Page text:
+Extremely beautiful Japanese and Chinese artistic designs that flow through the game
+Controls are simple and very easy to learn
+Easy to pick-up and go without becoming frustrated with the game
+Every level is unique and offers completely new experiences
-Micromanaging the pilgrims can easily become frustrating late game
-Can become physically demanding from time to time
Originally launched on the PlayStation Vita as Floating Cloud God Saves the Pilgrims in HD! from indie developer Dakko Dakko, Pop-Up Pilgrims is the latest adaption of the classic PSP title. Now in VR as Pop-Up Pilgrims, players once more take the role of a mysterious floating Cloud God who decides to save the peoples of the land from mysterious forces and guide them across multi-tiered VR levels.
Much akin to PSP classics such as Loco Roco and Patapon, our newest entry once more sticks out thanks to its striking use of art that’s beautifully stylised and brought to life through brightly colored levels. Ones where players will get to appreciate a title that isn’t scared to show off its inspiration of traditional Chinese and Japanese pieces of art. While it does carry bright colors and a simple style, nothing feels off or out of place, no does anything feel overwhelming wearing a VR headset. Thanks to this beautiful setting and the charming classic tunes, Pop-Up Pilgrims is a charming game, one that’s hard to walk away from the moment it begins.While the soundtrack itself doesn’t match the art of the game, however, if you’re playing Pop-Up Pilgrims, the music isn’t the reason you aren’t playing the game, but rather the unique mechanics that Dakko Dakko’s Pop-Up Pilgrims is designed upon. Just like the music, the sound design itself feels a little off, often times being accented by a slightly odd scream of pain while the Cloud God himself comes off as a bit of a sinister in comparison to the more humble and prideful man he should seemingly be. After all, he is protecting humans by any means necessary.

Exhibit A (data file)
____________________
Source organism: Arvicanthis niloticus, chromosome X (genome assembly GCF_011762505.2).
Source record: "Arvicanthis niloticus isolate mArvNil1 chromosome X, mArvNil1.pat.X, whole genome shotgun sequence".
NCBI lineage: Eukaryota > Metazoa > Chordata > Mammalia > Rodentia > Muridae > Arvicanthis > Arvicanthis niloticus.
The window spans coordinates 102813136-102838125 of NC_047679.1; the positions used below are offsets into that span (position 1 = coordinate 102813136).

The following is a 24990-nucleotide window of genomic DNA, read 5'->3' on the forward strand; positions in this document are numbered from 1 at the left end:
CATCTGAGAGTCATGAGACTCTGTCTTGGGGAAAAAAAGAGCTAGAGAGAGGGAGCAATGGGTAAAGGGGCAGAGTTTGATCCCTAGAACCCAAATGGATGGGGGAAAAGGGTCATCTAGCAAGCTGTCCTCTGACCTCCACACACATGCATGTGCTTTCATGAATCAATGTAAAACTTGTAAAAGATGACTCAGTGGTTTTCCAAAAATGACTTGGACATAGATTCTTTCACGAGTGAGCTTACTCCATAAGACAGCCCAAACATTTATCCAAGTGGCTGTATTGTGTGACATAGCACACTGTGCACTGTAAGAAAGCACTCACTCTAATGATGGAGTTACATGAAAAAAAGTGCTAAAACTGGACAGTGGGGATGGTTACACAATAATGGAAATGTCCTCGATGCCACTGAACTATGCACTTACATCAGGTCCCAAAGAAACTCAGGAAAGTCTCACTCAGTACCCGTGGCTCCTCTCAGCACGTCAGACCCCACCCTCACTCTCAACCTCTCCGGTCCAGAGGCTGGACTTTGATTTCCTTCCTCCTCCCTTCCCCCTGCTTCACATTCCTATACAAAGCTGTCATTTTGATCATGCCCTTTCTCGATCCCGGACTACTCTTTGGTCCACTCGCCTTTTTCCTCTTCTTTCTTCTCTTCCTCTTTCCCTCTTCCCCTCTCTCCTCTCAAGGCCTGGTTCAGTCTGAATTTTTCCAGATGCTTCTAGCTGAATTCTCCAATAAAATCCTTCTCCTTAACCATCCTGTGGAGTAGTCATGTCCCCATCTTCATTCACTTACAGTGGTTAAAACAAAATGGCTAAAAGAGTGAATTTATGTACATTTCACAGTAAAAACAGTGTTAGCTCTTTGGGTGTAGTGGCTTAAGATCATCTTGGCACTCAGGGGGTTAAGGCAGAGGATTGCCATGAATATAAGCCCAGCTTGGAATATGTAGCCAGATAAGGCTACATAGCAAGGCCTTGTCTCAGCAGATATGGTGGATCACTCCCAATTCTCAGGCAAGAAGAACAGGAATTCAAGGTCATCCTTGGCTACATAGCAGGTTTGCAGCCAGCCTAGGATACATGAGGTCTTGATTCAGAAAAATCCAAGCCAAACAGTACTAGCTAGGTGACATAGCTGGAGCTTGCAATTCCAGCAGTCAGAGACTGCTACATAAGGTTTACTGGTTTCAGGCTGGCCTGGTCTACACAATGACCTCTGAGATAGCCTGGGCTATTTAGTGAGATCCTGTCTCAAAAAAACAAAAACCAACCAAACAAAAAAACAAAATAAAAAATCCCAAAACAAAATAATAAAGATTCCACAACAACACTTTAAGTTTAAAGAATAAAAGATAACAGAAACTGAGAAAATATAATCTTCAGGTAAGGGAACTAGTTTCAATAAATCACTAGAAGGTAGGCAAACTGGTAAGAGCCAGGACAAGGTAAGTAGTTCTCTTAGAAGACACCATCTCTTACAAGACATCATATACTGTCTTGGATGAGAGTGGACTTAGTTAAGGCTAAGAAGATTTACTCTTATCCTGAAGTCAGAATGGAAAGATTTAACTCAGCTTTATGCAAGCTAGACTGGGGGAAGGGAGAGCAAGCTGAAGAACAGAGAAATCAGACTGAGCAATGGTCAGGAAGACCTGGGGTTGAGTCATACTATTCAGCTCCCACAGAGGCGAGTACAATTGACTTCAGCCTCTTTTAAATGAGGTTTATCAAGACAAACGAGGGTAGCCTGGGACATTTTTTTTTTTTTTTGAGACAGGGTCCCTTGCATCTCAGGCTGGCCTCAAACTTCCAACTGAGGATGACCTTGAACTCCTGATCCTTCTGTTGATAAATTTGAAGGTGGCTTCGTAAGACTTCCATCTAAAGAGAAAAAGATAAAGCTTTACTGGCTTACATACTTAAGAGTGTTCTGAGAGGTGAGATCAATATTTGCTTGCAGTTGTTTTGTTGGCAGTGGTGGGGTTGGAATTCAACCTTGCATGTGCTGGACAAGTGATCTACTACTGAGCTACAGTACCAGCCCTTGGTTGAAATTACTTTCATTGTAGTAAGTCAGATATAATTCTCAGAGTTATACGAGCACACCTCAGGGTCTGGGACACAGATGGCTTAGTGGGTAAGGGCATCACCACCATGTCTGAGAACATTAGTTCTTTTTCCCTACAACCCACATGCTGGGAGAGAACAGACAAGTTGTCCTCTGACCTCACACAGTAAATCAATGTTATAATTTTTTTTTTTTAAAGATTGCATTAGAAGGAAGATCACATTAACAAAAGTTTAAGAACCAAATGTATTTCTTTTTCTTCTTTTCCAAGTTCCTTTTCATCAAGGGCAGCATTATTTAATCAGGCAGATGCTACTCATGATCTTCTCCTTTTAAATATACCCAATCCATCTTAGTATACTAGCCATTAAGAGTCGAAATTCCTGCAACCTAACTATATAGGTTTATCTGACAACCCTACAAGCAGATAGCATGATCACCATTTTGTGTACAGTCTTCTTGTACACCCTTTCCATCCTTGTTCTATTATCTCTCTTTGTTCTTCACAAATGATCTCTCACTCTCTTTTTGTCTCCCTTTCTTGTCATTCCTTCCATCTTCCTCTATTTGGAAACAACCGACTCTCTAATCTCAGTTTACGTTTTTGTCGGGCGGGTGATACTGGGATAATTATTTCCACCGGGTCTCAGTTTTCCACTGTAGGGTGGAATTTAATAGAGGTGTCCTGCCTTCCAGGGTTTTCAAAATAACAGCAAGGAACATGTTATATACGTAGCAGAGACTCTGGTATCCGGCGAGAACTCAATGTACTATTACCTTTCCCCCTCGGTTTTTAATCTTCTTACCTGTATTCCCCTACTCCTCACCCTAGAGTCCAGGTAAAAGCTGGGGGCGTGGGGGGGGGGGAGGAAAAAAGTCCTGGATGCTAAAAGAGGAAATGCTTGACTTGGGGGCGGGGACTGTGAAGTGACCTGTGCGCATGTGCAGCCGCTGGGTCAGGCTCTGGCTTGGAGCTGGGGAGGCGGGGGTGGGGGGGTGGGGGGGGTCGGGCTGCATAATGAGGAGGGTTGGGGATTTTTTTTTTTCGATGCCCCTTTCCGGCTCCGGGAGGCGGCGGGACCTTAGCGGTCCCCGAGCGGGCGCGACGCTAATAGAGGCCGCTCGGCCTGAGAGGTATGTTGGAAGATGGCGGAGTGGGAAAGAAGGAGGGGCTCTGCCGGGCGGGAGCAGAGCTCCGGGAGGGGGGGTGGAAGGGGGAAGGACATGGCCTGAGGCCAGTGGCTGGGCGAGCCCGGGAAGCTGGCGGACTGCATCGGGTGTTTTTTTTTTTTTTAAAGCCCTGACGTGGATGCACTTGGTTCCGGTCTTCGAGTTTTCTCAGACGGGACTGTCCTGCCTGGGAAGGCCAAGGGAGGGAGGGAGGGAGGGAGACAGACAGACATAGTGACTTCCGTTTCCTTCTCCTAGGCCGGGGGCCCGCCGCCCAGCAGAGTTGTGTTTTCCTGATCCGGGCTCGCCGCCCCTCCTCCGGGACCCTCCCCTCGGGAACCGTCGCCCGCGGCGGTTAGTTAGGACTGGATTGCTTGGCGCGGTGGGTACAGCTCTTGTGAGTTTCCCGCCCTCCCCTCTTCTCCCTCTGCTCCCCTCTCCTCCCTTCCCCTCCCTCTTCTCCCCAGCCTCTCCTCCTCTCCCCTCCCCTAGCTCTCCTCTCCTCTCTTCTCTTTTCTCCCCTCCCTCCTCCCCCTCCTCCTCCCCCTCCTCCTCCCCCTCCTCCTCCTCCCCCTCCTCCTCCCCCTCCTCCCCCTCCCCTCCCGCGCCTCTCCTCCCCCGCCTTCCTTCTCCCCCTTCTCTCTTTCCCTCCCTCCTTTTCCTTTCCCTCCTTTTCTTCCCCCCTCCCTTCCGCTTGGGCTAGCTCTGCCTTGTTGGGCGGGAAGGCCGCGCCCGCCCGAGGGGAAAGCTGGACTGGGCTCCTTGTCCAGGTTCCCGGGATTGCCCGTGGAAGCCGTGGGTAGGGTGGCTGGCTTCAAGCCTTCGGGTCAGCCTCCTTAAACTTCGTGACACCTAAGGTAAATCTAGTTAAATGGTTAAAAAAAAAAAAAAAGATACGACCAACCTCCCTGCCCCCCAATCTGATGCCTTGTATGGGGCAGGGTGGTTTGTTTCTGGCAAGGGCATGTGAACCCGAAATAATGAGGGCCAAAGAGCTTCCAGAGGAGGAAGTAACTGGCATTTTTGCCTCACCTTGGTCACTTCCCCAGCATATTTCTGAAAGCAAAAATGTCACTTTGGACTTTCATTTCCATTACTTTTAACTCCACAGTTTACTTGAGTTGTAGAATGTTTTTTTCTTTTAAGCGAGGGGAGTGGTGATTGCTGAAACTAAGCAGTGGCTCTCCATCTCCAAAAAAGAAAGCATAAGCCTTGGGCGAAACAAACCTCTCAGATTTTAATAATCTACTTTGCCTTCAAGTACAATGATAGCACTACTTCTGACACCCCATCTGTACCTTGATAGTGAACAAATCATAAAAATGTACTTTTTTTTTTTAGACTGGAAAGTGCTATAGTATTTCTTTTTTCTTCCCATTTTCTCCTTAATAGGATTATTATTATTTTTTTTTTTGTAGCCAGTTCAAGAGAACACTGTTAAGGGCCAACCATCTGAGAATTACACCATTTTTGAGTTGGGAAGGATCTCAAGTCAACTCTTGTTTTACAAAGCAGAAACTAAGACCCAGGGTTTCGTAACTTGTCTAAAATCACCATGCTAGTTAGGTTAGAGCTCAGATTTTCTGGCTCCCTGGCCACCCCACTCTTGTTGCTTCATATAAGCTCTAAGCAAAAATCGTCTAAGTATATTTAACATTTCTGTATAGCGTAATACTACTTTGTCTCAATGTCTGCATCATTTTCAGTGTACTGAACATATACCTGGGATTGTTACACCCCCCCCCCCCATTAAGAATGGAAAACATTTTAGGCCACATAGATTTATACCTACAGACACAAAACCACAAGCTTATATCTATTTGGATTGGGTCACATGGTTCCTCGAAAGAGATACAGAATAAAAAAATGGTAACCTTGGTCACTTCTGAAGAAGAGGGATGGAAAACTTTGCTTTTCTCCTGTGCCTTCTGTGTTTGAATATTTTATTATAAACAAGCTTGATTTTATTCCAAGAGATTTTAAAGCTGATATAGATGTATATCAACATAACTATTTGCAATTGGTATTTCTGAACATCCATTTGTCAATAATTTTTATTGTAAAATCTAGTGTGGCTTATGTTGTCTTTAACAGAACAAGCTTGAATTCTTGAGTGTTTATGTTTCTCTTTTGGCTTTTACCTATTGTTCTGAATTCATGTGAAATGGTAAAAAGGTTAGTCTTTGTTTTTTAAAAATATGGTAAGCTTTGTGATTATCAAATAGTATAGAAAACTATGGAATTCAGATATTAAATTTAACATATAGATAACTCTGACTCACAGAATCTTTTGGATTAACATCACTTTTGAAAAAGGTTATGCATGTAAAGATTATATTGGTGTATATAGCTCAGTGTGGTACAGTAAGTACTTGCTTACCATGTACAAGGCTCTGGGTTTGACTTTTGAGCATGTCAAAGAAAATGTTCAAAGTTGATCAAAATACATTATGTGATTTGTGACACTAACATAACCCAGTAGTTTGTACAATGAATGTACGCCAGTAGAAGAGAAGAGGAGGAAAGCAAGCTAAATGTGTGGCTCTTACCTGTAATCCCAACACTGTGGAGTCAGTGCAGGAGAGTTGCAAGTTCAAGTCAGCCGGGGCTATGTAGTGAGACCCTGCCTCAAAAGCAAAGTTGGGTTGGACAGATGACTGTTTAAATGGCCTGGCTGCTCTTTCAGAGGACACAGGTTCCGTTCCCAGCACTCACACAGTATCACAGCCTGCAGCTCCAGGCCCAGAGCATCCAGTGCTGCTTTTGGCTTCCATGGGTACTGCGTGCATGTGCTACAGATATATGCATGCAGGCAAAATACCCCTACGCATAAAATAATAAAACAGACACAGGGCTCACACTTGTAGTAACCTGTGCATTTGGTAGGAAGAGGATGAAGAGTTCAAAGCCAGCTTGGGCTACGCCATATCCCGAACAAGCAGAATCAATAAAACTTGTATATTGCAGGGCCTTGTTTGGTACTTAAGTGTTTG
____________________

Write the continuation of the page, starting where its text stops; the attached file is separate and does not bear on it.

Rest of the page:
Just like the game its a reiteration of, Pop-Up Pilgrims is a rather simple game to play. Your gaze controls where your cloud-shaped pointer goes and a single press of L2 causes your Cloud God to toss the Pilgrims in the air in the direction you have intended for them. If left alone, the Pilgrims will fend for themselves bouncing across platforms as intended or move aimlessly back and forth across the platform they are currently on. Unfortunately, these little ladies and gentlemen do have an uncanny habit of stumbling into death traps and enemies that may inhabit the current level.
If you’re a fan of games like Lemmings, this could very well be seen as a love-story to the very series that started it all. While the Pilgrims themselves are rather smart in comparison, they still have their own shortcomings as previously stated. Luckily, one of these shortcomings isn’t them randomly falling off a ledge in some careless manner. As part of your job to help them and thus guide them to the gates placed throughout every level. Upon completion, players are given one of three ratings ranging from bronze, silver or gold metals. Each rating is determined by several factors: how many pilgrims make it through the gate and how many golden octopus collectibles you collect during the course of the level.Over the course of every level, multi-tasking will become key, as it does become necessary to move your pilgrims about in different directions in order to ensure their survival and a chance to collect every golden squid possible. This brings up the requirement of ensuring the ability to set-up those much-needed ‘safe’ loops that were previously mentioned. While this sounds simpler than it is, this essential mechanic becomes a bore and takes away from some of the game’s fun and charm.